This year’s legislative session will be remembered for several reasons, even though it’s not over yet.
It will be the first time lawmakers played politics with the amount of the Permanent Fund dividend. Yes, over the past two years, first the Governor, and then the Legislature, cut the dividend in half in a nod toward fiscal responsibility.
But, this is an election year, and even though our financial hole remains deep, the Governor and lawmakers made the political decision to throw more money at constituents.
The question is whether lawmakers will adopt a formula to determine the dividend in the future, or if it will become a political bargaining chip as it did this year.
This is also the first year lawmakers will use the Permanent Fund itself to pay for state services. They have to because they’ve nearly drained every other savings account.
Use of the Fund’s earnings reserve was inevitable, but let’s not buy the idea that this was in any way a plan.
What happens in Juneau, for the most part, is the product of not having a plan.
From now on, Permanent Fund earnings will have to generate money to pay Alaskans directly, as well as the services on which they depend.
I know that more than a few Alaskans believe the intent of the Permanent Fund is simply to spin off dividends, but that’s just not true and it has never been.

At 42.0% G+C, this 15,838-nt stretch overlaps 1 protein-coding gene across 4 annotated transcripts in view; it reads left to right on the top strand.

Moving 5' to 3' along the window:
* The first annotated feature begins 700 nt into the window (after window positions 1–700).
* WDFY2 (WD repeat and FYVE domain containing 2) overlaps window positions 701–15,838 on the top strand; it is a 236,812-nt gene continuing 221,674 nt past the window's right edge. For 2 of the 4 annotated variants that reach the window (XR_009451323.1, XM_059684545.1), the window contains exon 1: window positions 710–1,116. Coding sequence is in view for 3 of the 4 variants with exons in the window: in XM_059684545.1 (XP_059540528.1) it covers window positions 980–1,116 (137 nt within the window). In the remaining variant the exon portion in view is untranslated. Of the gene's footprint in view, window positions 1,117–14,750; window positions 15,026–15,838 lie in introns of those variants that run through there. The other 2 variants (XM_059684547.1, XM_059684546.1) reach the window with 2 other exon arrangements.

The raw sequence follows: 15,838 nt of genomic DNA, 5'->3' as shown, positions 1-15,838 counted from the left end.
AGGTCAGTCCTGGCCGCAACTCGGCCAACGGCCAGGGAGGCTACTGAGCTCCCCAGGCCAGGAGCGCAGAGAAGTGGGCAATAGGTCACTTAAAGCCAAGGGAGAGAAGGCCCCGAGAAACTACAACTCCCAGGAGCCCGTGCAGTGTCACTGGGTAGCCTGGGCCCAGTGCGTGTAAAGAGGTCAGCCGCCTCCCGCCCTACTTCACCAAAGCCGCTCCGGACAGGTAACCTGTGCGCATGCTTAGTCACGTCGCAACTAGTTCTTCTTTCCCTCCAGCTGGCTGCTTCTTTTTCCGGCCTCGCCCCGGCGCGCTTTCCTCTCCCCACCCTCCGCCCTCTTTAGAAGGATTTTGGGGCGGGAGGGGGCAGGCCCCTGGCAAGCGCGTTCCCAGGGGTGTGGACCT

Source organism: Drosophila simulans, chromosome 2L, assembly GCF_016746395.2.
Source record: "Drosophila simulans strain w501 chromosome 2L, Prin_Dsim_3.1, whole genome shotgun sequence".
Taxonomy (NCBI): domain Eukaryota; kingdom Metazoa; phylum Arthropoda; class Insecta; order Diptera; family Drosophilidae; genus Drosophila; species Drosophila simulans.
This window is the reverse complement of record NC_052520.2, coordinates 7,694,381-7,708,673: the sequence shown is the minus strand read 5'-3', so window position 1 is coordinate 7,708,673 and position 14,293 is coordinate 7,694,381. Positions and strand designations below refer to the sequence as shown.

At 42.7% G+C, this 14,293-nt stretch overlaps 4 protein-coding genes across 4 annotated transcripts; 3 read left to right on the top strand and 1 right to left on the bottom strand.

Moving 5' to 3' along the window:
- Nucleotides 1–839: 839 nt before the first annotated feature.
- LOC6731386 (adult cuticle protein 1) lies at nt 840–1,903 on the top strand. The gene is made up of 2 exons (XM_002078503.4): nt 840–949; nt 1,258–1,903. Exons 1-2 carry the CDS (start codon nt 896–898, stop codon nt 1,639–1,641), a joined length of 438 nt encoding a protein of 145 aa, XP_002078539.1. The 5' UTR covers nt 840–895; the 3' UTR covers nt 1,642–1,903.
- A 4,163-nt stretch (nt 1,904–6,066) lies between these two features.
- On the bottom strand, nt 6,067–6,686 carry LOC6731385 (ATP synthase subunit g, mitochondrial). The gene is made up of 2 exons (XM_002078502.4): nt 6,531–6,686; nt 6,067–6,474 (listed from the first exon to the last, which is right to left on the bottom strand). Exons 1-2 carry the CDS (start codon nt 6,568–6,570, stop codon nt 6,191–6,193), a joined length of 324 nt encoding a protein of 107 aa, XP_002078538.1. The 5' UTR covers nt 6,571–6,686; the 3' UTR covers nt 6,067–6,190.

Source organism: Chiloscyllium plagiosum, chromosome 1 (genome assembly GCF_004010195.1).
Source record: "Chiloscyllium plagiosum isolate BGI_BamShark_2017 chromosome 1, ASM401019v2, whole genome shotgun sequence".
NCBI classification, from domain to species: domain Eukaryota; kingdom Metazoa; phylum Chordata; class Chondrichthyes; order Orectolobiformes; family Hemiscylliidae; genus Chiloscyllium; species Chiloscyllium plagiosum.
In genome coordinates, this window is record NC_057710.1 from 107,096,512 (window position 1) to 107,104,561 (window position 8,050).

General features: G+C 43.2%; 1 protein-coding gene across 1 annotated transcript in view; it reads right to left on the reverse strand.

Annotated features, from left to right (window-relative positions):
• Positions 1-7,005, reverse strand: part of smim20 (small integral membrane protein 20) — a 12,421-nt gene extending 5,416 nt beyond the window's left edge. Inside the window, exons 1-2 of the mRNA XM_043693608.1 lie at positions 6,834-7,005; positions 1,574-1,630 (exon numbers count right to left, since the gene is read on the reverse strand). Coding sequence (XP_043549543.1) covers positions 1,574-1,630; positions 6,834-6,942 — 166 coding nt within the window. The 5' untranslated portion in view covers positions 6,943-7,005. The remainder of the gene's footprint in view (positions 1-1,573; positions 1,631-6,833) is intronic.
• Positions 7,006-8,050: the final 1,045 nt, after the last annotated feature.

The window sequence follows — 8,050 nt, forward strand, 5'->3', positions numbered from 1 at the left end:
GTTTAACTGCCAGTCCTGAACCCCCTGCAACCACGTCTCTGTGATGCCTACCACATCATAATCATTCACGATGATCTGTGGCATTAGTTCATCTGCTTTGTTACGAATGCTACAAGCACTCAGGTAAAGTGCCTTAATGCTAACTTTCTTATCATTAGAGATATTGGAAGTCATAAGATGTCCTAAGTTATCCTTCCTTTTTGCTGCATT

This is also the year we can stop talking about balancing the budget through cuts. This year, both the House and Senate are proposing larger operating budgets than last year.
Even if you take away the $500 bump in this year’s dividend, this year’s spending plan is bigger.
To be certain, the Governor and Legislature have done significant cutting in the past three years, reducing general spending by about $1.5 billion, and this session, lawmakers
continued to trim around the edges of agency budgets but added money back to areas such as the court system and the University.
Being an election year, many of these same lawmakers will try to convince voters we still have a bloated state budget, but their actions speak louder than their rhetoric.
The only way to cut our way to a balanced budget moving forward is to eliminate entire programs, like the University System or Pioneer Homes. And that’s not going to happen.
At some point, reasonable voices on both sides of the aisle have acknowledged that we will reach a point where deeper cuts do more harm than good. And judging by their actions, perhaps this is that year.
John's opinions are his own and may not necessarily reflect those of Denali Media or its employees.
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